Closing the Book on UVM Basketball


The seconds on the clock continued to tick away and waves of searing disappointment washed over me as they did. Three seconds. The realization of opportunity lost. Two seconds. Awareness of my finite life as an undergraduate student. One second. The realization that this would be the last time. Zero.

As the University of Albany fans stormed the floor in our very own Patrick Gym, I was hunched over with my hands on my knees, eyes staring at the worn wooden bleacher below me. To think that it would end like this; in this building, on this court, in front of this crowd.

For a few hours after I left the gym, I was angry at what had transpired on the court. UVM played uninspired — and at times lazy — basketball in a game where a victory would secure a bid in the NCAA tournament. It is tempting to vent about the lack of offensive adjustments, the inexcusable and consistent lack of defensive rotation, which led to several Albany weak-side baskets, the careless turnovers and the 54 percent effort from the free-throw line.

But after stepping back from the situation, my disappointment in witnessing my last UVM basketball game as a student gave way to reflective appreciation. The shirts that were given out prior to the game detailing the “decade of dominance” achieved by the men’s basketball team are telling.

While UVM has achieved unparalleled success within their conference in the last decade, the four years I have been a student — 2009-2013 — have been concentrated with even more on-court accomplishments.

The program’s resume since I was a freshman includes a 93-42 overall record, a 49-16 record in America East Conference play, two conference championships and an NCAA tournament victory in 2012.

While a victory over Albany last Saturday would have dramatically enhanced that resume, the body of work is undeniably incredible. While the men’s hockey team has consistently disappointed since 2009 — after reaching the Frozen Four in 2008 — the men’s basketball program has filled the void wonderfully.

In 2009, then-senior Marqus Blakely led Vermont to a 25-10 record and a birth in the NCAA tournament after defeating Boston University in the America East Title game. In that nationally televised game, Blakely threw down one of the most thundering tomahawk dunks I have ever seen. UVM has never had a player as athletic and exciting as Marqus Blakely and I feel fortunate to have seen him play wearing a Vermont uniform.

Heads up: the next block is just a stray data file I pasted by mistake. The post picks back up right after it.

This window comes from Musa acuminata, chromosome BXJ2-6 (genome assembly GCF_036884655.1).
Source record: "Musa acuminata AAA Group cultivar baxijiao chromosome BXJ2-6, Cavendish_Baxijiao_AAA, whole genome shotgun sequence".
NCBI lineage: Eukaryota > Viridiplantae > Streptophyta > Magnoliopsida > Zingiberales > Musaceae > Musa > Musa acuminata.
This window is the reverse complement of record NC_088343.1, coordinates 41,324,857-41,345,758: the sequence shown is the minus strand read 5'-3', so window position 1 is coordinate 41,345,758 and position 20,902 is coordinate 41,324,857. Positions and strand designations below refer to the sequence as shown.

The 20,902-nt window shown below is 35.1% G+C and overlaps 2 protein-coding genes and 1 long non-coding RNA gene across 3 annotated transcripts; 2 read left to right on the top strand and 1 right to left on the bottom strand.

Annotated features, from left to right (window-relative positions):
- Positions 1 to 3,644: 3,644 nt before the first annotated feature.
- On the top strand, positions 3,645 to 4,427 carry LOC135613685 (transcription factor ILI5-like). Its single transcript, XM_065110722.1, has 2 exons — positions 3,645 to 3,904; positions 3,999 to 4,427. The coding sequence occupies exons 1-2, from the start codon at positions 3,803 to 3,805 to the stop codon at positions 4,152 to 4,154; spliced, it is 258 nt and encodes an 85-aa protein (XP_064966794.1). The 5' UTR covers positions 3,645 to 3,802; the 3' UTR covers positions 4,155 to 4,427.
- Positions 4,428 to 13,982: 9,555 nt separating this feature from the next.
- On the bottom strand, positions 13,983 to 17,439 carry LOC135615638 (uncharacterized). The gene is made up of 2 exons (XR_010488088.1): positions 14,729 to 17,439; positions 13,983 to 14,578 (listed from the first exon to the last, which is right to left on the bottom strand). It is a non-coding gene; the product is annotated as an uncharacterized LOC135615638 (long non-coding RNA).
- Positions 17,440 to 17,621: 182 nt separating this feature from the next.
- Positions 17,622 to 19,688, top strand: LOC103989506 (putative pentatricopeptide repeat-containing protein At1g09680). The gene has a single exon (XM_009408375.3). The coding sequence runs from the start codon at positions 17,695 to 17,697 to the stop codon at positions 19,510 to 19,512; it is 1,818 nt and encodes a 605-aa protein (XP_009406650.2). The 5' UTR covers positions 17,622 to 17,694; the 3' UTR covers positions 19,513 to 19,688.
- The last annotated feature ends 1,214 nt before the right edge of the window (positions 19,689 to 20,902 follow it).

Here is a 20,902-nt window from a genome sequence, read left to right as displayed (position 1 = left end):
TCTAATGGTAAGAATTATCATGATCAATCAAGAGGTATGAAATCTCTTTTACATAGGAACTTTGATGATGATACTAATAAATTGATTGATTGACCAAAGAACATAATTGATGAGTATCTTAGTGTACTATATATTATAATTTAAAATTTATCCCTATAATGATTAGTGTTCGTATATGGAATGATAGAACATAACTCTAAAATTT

While Blakely wowed the UVM community with his explosive athleticism and highlight real dunks, the leader of the next two Catamount teams was a player of the opposite mold. Unassuming, tall and lanky, forward Evan Fjeld stepped into the leadership position beginning in 2010 and led the Catamounts to a 23-10 record that season.

After failing to reach the conference championship game in 2010, Fjeld led Vermont to a 24-12 record in 2011. That year, Vermont navigated its way to the conference championship game held at Stony Brook University. I was at the game as a fan that day and was treated to the greatest sports memory of my life, as the UVM fans in attendance stormed the court and celebrated with the team after they upset top-ranked Stony Brook.

Fjeld led Vermont to a rare victory in the NCAA tournament game a few days later — albeit a play-in game — before losing to top-seeded North Carolina in the next round. I will remember Fjeld fondly for his gritty-inside play, basketball IQ, phenomenal moustache — of course — and his perseverance. That perseverance which was so beautifully evidenced in 2009 when Fjeld delivered a stellar performance in the America East Championship game just days after the passing of his mother Susan.

Entering my senior year, I expected much from this year’s team. And despite the disappointing ending, the Catamounts achieved yet another 20 win season and hosted an America East Championship game in Patrick Gym. I have never heard that building so loud and there were times when the thunderous chants of “UVM, UVM” made the hair on the back of my neck stand.

I am sad that I will never again stumble out of bed on a Saturday morning and go watch a UVM basketball game. These are the things you lament when the mortality of your undergraduate life becomes clearer on the horizon.

But I do know that the future for this team — next year and beyond — is a bright one. John Becker is leading this program in the right direction and hopefully the administration will invest in its future as well with a new arena.

Last Saturday I was angry that my four years as a student watching this team couldn’t be capped with a conference championship and a third birth to March Madness in the last four years. But I have since grown nostalgic and appreciative of all that I have witnessed. Without question, it has been a pretty damn good run.12